The 8 elementary schools in Tainan (including 2 experimental primary schools and 6 bilingually-taught elementary schools that are referred to as the “2+6 schools”) that were the first to install bilingual education projects have officially entered an English immersion program that targets primary and secondary school students. The program is promoted by the Ministry of Education and the K-12 Education Administration; out of the 60 schools that are certified to execute the English immersion program, 9 are located in Tainan. Tainan City has been the pioneer in bilingual education, having implemented the Content and Language Integrated Learning Project (CLIL) that aims to incorporate English into other academic subjects last September. The Office of English as the Second Official Language of Tainan City Government (OEASOL) also cooperated with the Foreign Language Center of National Cheng Kung University (NCKU) and its research team on a separate project that evaluates the effects of a bilingual curriculum; their recent mid-term report was published in March.
Seeing promising results from the bilingual education currently going on in the 2+6 schools, the research team in NCKU has submitted its report to the 11th Conference of English as a Lingua Franca (ELF11). The conference is scheduled in July in King’s College London in London, United Kingdom. The chief coordinators from NCKU, Dr. Kao Shin-mei, Dr. Tsou Wen-li, and Dr. Fay Chen will be participating in the colloquium and initiating a discussion on the CLIL project in hopes of introducing the findings of bilingual education in Tainan City to scholars worldwide and garnering more attention from the global audience.
There are currently more than 3,000 participants in the bilingual lessons implemented in the 2+6 schools. Over the past 6 months, local teachers have worked with foreign instructors in teaching arts, humanities, science, music, PE, and information and technology in English. CLIL has attracted numerous teachers and principals from elementary schools outside of the city who paid visits in groups out of curiosity about CLIL.
Members of the research team from NCKU inspects the 2+6 schools approximately 3 times a month, providing constructive feedbacks and analyses. One of the coordinators of the plan, Dr. Kao Shin-mei, stated that “our team holds a positive attitude towards the results of the first semester (of the plan). We have seen significant transformation on students, who in the beginning were frightened of or dismayed by learning in English are now able to communicate in English voluntarily. Teachers have also been able to teach with the CLIL model in accordance to the needs of different schools. We suggest that more workshops be held to train teachers to further cultivate CLIL for the purpose of designing specialized classes that would work well with the existing system.”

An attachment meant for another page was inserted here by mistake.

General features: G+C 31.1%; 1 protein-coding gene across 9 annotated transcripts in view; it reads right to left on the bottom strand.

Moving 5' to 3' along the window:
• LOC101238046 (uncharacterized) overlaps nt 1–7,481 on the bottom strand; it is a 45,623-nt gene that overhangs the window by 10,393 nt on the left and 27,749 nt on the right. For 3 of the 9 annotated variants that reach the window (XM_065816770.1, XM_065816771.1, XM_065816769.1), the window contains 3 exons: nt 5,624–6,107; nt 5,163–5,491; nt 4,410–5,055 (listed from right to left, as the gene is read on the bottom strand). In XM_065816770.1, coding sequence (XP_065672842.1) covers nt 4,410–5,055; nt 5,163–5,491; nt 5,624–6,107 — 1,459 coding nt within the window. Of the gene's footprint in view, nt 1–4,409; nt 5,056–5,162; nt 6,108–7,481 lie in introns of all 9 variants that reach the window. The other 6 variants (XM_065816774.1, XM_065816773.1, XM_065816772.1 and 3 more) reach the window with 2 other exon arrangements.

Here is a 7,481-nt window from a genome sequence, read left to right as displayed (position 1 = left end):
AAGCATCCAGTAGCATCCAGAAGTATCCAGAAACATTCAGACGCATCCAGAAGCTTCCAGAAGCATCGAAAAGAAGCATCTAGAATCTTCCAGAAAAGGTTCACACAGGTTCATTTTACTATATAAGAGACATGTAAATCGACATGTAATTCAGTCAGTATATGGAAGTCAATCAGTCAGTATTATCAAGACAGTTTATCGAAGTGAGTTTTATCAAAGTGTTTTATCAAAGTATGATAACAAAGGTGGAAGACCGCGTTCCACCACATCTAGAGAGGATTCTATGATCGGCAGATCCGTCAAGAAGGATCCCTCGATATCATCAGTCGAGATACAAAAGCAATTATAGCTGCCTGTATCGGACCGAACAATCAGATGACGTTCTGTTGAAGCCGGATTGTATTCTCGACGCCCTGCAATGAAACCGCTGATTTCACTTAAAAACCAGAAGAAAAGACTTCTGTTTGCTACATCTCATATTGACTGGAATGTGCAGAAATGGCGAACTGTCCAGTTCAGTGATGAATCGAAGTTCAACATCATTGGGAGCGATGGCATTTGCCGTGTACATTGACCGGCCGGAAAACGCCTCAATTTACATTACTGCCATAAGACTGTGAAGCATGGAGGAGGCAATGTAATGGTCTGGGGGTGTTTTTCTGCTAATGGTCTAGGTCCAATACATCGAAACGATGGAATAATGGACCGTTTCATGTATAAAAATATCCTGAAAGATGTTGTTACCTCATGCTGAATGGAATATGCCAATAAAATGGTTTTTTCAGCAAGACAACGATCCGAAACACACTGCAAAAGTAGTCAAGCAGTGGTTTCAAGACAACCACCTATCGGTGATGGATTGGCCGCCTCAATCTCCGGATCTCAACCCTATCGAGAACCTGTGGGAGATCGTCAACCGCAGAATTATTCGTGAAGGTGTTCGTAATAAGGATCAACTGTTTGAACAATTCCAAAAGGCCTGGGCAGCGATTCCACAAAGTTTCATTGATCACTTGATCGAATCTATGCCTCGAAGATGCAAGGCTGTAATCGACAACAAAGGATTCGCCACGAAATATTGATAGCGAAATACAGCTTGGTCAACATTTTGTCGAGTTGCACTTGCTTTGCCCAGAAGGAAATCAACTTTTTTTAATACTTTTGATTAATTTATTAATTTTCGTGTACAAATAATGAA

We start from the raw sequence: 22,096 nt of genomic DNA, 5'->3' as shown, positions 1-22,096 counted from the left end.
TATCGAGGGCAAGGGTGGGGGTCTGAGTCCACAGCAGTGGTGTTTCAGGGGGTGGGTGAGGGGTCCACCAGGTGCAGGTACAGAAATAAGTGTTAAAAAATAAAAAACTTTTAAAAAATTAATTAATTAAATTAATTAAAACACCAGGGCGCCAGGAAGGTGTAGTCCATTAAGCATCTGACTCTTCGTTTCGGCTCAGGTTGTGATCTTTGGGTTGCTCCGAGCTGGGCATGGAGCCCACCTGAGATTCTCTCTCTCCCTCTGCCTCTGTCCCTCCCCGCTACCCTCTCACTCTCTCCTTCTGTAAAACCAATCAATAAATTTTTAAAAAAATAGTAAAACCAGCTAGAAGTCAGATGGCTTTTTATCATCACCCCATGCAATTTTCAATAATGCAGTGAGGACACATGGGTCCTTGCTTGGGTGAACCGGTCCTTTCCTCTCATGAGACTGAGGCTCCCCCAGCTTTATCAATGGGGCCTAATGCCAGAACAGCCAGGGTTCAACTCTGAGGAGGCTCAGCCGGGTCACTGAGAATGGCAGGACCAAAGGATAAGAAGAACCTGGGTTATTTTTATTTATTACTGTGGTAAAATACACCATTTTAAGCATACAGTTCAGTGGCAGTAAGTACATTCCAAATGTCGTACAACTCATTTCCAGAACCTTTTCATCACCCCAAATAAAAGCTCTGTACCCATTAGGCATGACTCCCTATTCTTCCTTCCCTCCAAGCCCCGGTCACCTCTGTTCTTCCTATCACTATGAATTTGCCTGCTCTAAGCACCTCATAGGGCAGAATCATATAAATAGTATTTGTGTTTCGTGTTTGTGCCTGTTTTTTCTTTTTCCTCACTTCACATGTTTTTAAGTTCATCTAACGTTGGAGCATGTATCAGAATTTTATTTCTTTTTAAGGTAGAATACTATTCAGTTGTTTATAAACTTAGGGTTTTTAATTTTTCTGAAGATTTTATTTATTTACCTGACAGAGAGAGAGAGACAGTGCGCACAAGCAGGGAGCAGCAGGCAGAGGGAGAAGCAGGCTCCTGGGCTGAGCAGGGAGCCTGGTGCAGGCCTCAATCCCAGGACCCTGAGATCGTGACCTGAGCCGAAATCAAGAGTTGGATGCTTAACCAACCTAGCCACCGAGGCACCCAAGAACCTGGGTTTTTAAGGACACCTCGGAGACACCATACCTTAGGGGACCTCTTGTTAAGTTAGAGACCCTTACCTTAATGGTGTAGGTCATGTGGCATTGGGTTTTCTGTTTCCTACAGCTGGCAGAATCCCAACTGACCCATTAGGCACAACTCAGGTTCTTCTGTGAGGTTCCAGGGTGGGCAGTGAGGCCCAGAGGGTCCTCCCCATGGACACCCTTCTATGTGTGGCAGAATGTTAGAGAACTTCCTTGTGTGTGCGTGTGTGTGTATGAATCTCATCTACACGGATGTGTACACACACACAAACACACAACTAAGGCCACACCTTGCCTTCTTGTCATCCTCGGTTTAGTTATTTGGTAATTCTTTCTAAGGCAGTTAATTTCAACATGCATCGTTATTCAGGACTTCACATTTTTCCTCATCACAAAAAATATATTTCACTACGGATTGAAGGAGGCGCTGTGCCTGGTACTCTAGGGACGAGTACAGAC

The research team of NCKU also conducted a survey on the 2+6 schools and observed that there was an overwhelming consensus on the importance of English as a language and subject among students, who feel that teaching academic subjects in English is profoundly helpful in acquiring knowledge and using English in a more practical sense. Furthermore, the NCKU research team also investigated parents’ opinions on the issue; the results show that more than 80 percent of them are aware of the bilingual curriculum and supportive of it. Most parents indicate that bilingual education in elementary school is especially welcomed in families that otherwise could not afford sending their children to cram schools.
Dr. Tsou Wen-li is optimistic about the future of the 2+6 schools. She said, “the progress of bilingual education in Tainan is ahead of those in European countries, Japan, and Korea, where CLIL is also a trend.” She also pointed out that bilingual curriculum serves as a bridge between local students and the international community. Dr. Tsou stressed that in order to expand bilingual education on a greater scale, a series of mechanisms that offer advanced training for teachers and a more comprehensive set of materials and activities is needed. She also expressed that CLIL could potentially serve as a beacon for a more globalized education and an incubator for elites in the international market.
One of the principals of the 2+6 school, Alison Lu, argued that the CLIL curriculum should be more than “education for the talented,” adding that bilingual education should be “an equal opportunity given to all students.”
Director of OEASOL, Lee Hsien-wei, indicated that bilingual education is the basis of Tainan’s policy in promoting English as the second official language. He emphasized that elementary school students who have been exposed to bilingual lessons could twist the stereotypical impression of Tainan as a city that traditionally shies away from English in the next ten years. Mr. Lee asserted, “the city government will strive to create a better environment for bilingual education in primary and secondary schools. We hope for a consistent progress in bilingual education.”